• by yoprst ( 944706 )
      No they don't. They're busy creating negative publicity for their company to avoid links from slashdot (and inevitable slashdotting)
    • by solevita ( 967690 ) on Wednesday March 28, 2007 @10:13AM (#18515753)
      I doubt it. Maybe they keep brief checks on posted stories (ie they recognise that /. is largely anti-microsoft), but I doubt they keep checks on users. Why would they? RTFA, the guy concerned is someone who gets paid to write about Microsoft in an internationally released magazine; he gets invited to accompany MS execs to big corporate events and trade shows. He's not some guy sat at home on his XP box moaning about something-or-other and saying how great linux is, despite only ever using it at a friends house. Once.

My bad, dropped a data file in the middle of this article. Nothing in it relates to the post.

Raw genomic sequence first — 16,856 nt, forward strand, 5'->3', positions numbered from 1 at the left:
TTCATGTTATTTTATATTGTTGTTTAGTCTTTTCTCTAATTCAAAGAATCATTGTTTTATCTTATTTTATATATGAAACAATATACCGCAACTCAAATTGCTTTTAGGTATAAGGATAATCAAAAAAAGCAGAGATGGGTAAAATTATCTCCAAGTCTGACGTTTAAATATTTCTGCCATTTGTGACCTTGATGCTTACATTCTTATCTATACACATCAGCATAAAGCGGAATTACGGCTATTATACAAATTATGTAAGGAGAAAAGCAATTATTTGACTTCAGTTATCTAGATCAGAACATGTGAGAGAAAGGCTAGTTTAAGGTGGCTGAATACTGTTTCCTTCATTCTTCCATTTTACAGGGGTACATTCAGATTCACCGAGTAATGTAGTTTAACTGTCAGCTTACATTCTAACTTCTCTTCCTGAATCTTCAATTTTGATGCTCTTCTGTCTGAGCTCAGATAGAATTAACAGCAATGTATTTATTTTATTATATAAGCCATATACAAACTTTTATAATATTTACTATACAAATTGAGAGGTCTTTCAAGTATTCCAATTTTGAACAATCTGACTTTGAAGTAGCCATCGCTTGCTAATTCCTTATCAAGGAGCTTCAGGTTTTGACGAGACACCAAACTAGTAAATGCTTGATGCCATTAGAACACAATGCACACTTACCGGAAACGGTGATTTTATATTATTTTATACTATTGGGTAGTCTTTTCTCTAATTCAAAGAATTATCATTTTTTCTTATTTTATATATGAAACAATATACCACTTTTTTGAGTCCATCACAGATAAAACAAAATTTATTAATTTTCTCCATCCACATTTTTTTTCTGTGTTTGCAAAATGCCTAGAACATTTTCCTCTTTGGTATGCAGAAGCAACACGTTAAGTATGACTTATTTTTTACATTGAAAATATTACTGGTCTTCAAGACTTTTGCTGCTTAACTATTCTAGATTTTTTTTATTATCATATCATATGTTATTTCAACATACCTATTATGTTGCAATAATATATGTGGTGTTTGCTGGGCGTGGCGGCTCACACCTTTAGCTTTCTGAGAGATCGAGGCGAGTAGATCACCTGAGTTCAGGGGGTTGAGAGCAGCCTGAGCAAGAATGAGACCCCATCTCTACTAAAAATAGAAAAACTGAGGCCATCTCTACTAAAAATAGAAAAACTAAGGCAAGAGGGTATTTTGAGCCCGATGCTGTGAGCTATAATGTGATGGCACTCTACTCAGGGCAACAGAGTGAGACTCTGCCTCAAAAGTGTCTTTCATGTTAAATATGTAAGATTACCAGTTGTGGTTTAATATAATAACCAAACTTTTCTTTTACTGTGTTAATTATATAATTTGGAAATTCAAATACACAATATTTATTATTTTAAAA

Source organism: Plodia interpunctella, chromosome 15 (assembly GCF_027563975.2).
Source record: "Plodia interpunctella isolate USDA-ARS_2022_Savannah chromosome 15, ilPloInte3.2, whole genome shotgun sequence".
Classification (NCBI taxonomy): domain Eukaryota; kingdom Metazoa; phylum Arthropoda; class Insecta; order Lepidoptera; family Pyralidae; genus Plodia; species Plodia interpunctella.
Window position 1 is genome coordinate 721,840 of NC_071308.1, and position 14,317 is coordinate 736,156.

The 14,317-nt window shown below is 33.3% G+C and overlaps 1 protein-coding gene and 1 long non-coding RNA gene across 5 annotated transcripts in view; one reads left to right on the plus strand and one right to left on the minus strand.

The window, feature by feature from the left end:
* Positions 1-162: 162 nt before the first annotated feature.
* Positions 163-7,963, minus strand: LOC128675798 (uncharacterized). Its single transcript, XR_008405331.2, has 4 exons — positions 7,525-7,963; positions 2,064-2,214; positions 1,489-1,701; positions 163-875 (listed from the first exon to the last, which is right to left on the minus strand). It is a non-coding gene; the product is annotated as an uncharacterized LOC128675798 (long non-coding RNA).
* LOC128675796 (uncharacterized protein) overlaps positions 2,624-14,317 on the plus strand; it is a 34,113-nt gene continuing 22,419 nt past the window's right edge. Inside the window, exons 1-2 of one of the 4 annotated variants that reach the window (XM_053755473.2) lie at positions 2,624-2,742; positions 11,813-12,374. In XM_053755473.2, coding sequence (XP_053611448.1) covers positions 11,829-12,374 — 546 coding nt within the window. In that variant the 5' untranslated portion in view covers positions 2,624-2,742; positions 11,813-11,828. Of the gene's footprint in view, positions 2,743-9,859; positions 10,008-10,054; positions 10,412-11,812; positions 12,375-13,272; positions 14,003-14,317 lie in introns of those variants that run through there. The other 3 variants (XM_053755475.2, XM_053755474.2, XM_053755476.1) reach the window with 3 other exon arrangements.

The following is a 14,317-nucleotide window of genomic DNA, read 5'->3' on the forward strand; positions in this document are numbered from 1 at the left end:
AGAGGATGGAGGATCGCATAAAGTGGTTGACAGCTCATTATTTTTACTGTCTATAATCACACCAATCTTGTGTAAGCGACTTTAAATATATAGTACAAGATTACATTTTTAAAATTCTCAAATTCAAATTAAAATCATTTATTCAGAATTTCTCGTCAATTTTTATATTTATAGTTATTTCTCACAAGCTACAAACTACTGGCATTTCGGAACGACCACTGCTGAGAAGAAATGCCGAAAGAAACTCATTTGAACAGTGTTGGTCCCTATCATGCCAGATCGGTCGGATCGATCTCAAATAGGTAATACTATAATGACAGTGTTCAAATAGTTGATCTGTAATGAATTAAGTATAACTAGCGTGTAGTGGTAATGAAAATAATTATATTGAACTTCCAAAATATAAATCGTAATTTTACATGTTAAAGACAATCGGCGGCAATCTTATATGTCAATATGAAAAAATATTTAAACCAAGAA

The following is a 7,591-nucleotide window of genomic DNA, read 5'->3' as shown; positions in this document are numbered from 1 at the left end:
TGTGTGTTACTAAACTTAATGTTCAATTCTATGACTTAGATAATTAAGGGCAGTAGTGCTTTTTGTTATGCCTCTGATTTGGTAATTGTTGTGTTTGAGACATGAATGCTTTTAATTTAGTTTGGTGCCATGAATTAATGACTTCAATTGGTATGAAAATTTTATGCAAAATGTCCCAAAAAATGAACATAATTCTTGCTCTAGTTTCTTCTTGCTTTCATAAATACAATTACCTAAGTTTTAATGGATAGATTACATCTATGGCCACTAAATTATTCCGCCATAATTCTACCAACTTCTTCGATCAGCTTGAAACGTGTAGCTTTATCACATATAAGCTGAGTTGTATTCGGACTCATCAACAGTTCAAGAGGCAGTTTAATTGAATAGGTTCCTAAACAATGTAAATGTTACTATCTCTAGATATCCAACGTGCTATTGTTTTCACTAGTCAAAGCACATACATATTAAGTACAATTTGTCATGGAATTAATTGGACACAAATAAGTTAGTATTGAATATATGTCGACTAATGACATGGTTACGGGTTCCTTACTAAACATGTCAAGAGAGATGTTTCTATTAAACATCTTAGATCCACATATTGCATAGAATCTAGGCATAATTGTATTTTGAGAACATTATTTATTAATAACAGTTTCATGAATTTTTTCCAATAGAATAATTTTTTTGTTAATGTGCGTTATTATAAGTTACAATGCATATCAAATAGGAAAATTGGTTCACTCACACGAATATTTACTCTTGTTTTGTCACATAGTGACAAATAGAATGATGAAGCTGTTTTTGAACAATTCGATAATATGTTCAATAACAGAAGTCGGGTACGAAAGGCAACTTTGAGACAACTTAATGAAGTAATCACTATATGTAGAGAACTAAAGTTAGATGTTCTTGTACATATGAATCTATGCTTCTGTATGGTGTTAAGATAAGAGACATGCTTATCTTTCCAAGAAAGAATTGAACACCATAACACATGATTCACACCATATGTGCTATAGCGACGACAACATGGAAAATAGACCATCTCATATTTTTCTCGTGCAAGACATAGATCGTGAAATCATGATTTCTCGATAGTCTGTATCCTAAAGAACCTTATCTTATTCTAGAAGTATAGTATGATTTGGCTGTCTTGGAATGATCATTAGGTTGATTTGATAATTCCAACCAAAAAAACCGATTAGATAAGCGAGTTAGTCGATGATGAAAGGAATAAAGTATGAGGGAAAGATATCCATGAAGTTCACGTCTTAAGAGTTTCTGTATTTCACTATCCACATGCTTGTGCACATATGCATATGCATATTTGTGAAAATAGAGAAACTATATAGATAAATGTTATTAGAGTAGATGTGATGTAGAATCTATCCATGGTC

No, I think the great unwashed that forms the bulk of the Slashdot commentators (myself included) are largely ignored by the Microsoft PR machine. Although I'd love to hear otherwise.
      • by netczar ( 584195 ) on Wednesday March 28, 2007 @11:02AM (#18516435)